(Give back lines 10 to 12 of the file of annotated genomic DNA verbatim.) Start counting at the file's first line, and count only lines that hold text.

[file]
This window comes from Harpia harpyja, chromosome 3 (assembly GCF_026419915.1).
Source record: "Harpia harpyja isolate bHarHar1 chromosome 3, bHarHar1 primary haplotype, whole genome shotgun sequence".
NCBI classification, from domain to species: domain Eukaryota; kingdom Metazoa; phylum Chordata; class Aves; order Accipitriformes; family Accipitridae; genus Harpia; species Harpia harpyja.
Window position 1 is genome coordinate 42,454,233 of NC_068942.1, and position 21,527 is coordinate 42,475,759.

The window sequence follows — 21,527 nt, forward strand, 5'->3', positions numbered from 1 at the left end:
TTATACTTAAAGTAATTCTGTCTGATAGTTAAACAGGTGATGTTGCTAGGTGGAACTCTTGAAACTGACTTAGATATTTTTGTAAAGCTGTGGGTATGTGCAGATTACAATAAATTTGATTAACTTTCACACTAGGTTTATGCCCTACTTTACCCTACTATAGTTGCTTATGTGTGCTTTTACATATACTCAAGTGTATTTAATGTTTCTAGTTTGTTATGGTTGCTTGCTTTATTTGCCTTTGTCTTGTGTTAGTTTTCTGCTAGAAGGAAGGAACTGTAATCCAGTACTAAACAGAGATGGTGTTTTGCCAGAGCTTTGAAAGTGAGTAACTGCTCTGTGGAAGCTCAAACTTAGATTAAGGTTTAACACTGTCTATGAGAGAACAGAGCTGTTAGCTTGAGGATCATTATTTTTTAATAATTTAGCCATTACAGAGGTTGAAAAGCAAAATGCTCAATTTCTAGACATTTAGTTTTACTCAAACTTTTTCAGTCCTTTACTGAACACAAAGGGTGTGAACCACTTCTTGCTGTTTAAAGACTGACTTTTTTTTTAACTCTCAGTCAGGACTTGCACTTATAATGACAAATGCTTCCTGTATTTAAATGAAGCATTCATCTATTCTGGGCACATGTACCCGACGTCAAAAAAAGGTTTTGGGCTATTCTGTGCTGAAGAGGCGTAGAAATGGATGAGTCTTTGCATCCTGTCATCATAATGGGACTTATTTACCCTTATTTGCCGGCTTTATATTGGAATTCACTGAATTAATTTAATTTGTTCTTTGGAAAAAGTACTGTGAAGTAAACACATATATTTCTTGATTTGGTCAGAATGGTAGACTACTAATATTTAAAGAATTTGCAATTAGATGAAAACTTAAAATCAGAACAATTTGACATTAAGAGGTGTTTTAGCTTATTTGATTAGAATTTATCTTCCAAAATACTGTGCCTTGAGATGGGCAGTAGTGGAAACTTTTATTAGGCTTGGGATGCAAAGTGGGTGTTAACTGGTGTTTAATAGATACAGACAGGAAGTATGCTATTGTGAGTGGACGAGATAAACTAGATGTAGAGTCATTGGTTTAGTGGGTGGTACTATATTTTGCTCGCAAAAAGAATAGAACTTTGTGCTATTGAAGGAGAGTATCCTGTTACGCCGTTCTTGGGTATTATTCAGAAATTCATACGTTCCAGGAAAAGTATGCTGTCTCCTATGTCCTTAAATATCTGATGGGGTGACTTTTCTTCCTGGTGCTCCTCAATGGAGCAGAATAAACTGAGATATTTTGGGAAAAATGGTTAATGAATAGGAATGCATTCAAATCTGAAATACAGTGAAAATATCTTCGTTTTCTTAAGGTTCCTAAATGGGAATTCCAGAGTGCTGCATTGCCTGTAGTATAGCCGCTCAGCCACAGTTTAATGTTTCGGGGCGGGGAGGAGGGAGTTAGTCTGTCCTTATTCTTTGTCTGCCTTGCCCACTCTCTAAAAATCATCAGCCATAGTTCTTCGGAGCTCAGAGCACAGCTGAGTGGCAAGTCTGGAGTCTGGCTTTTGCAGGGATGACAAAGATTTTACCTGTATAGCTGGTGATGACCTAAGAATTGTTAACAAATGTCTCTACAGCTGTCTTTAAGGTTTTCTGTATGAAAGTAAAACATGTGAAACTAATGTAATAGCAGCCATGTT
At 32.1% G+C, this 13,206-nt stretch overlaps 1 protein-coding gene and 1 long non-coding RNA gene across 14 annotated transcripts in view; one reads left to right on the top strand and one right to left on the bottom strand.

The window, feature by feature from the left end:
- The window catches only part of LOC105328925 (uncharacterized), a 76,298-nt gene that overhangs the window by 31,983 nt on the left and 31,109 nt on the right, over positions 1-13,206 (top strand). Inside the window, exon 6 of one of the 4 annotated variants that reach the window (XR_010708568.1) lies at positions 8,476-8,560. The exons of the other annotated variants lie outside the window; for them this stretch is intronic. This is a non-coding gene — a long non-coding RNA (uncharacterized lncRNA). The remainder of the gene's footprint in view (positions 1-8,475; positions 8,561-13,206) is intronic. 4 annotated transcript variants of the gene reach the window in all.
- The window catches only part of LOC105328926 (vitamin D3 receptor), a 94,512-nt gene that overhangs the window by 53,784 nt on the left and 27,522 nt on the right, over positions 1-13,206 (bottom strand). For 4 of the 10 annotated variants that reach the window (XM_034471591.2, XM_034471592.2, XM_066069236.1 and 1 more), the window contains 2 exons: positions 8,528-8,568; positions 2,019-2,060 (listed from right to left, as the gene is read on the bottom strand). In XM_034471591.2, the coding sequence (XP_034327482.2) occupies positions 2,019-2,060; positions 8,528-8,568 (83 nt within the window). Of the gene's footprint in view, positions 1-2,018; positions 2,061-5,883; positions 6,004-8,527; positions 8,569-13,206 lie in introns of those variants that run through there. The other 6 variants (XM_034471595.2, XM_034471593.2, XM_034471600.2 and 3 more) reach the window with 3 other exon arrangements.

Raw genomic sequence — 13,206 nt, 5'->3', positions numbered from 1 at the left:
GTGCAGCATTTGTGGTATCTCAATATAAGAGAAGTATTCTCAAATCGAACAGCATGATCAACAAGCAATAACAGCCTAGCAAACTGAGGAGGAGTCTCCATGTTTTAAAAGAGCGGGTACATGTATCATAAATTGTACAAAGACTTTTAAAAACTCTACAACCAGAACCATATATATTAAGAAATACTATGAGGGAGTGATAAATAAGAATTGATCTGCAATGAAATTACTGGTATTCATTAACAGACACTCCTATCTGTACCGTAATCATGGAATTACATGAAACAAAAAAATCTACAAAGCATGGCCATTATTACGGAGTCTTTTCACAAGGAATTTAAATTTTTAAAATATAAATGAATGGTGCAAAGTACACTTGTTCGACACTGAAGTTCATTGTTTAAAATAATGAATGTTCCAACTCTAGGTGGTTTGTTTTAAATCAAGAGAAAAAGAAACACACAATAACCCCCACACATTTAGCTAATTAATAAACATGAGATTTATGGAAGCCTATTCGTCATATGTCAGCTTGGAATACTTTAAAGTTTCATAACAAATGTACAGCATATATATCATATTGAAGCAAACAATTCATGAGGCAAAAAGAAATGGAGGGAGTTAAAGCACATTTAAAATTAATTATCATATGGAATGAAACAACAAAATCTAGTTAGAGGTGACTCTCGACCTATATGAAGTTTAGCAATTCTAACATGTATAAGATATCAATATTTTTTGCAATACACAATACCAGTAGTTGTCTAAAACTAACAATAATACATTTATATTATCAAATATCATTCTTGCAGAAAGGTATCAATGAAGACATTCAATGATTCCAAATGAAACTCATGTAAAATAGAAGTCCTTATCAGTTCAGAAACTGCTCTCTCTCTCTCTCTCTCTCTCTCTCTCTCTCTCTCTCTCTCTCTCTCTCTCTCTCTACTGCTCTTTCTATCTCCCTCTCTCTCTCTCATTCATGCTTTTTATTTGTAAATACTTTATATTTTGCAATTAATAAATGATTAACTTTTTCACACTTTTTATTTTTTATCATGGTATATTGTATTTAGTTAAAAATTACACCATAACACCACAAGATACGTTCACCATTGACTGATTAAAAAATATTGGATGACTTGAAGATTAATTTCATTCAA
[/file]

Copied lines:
- The window catches only part of LOC105328926 (vitamin D3 receptor), a 94,512-nt gene that overhangs the window by 53,784 nt on the left and 27,522 nt on the right, over positions 1-13,206 (bottom strand). For 4 of the 10 annotated variants that reach the window (XM_034471591.2, XM_034471592.2, XM_066069236.1 and 1 more), the window contains 2 exons: positions 8,528-8,568; positions 2,019-2,060 (listed from right to left, as the gene is read on the bottom strand). In XM_034471591.2, the coding sequence (XP_034327482.2) occupies positions 2,019-2,060; positions 8,528-8,568 (83 nt within the window). Of the gene's footprint in view, positions 1-2,018; positions 2,061-5,883; positions 6,004-8,527; positions 8,569-13,206 lie in introns of those variants that run through there. The other 6 variants (XM_034471595.2, XM_034471593.2, XM_034471600.2 and 3 more) reach the window with 3 other exon arrangements.

Raw genomic sequence — 13,206 nt, 5'->3', positions numbered from 1 at the left:
GTGCAGCATTTGTGGTATCTCAATATAAGAGAAGTATTCTCAAATCGAACAGCATGATCAACAAGCAATAACAGCCTAGCAAACTGAGGAGGAGTCTCCATGTTTTAAAAGAGCGGGTACATGTATCATAAATTGTACAAAGACTTTTAAAAACTCTACAACCAGAACCATATATATTAAGAAATACTATGAGGGAGTGATAAATAAGAATTGATCTGCAATGAAATTACTGGTATTCATTAACAGACACTCCTATCTGTACCGTAATCATGGAATTACATGAAACAAAAAAATCTACAAAGCATGGCCATTATTACGGAGTCTTTTCACAAGGAATTTAAATTTTTAAAATATAAATGAATGGTGCAAAGTACACTTGTTCGACACTGAAGTTCATTGTTTAAAATAATGAATGTTCCAACTCTAGGTGGTTTGTTTTAAATCAAGAGAAAAAGAAACACACAATAACCCCCACACATTTAGCTAATTAATAAACATGAGATTTATGGAAGCCTATTCGTCATATGTCAGCTTGGAATACTTTAAAGTTTCATAACAAATGTACAGCATATATATCATATTGAAGCAAACAATTCATGAGGCAAAAAGAAATGGAGGGAGTTAAAGCACATTTAAAATTAATTATCATATGGAATGAAACAACAAAATCTAGTTAGAGGTGACTCTCGACCTATATGAAGTTTAGCAATTCTAACATGTATAAGATATCAATATTTTTTGCAATACACAATACCAGTAGTTGTCTAAAACTAACAATAATACATTTATATTATCAAATATCATTCTTGCAGAAAGGTATCAATGAAGACATTCAATGATTCCAAATGAAACTCATGTAAAATAGAAGTCCTTATCAGTTCAGAAACTGCTCTCTCTCTCTCTCTCTCTCTCTCTCTCTCTCTCTCTCTCTCTCTCTCTCTCTCTCTACTGCTCTTTCTATCTCCCTCTCTCTCTCTCATTCATGCTTTTTATTTGTAAATACTTTATATTTTGCAATTAATAAATGATTAACTTTTTCACACTTTTTATTTTTTATCATGGTATATTGTATTTAGTTAAAAATTACACCATAACACCACAAGATACGTTCACCATTGACTGATTAAAAAATATTGGATGACTTGAAGATTAATTTCATTCAA